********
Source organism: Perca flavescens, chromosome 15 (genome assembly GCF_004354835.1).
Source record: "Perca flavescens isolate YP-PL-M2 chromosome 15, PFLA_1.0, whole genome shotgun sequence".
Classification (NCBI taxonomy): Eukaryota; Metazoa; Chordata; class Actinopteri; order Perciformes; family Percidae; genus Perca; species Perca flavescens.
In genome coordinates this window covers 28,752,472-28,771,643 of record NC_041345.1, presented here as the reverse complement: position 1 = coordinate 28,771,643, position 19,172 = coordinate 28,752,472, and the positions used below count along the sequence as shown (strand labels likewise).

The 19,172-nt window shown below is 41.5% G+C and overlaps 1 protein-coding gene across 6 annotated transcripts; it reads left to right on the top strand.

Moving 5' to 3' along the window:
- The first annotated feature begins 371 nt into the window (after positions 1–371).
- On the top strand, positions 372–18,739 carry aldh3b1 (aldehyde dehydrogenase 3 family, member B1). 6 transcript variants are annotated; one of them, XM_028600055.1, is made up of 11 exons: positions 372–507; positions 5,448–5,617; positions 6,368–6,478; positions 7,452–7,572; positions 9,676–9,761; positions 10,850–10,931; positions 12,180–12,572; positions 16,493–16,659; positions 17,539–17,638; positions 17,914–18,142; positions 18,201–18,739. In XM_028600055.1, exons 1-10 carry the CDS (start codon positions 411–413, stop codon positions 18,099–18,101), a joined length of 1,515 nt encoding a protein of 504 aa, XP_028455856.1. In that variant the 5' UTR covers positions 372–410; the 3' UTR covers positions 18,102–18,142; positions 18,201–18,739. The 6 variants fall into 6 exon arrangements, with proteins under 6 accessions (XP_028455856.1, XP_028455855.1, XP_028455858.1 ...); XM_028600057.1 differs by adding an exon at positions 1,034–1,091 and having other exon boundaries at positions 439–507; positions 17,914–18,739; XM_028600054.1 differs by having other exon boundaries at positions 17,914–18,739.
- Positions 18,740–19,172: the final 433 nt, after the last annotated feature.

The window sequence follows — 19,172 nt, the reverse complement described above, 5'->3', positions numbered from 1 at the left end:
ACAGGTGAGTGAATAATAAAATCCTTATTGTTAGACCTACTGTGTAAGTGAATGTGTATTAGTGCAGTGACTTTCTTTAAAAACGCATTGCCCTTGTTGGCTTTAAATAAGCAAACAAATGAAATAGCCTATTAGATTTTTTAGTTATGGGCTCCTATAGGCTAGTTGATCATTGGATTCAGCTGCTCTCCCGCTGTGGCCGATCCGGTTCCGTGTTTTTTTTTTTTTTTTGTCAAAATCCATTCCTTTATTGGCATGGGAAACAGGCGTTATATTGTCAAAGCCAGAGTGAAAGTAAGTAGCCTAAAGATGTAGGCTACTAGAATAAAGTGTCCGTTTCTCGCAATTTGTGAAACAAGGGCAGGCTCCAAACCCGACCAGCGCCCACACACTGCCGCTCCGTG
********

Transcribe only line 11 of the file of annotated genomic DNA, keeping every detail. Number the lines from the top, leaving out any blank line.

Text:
ACAGGTGAGTGAATAATAAAATCCTTATTGTTAGACCTACTGTGTAAGTGAATGTGTATTAGTGCAGTGACTTTCTTTAAAAACGCATTGCCCTTGTTGGCTTTAAATAAGCAAACAAATGAAATAGCCTATTAGATTTTTTAGTTATGGGCTCCTATAGGCTAGTTGATCATTGGATTCAGCTGCTCTCCCGCTGTGGCCGATCCGGTTCCGTGTTTTTTTTTTTTTTTTGTCAAAATCCATTCCTTTATTGGCATGGGAAACAGGCGTTATATTGTCAAAGCCAGAGTGAAAGTAAGTAGCCTAAAGATGTAGGCTACTAGAATAAAGTGTCCGTTTCTCGCAATTTGTGAAACAAGGGCAGGCTCCAAACCCGACCAGCGCCCACACACTGCCGCTCCGTG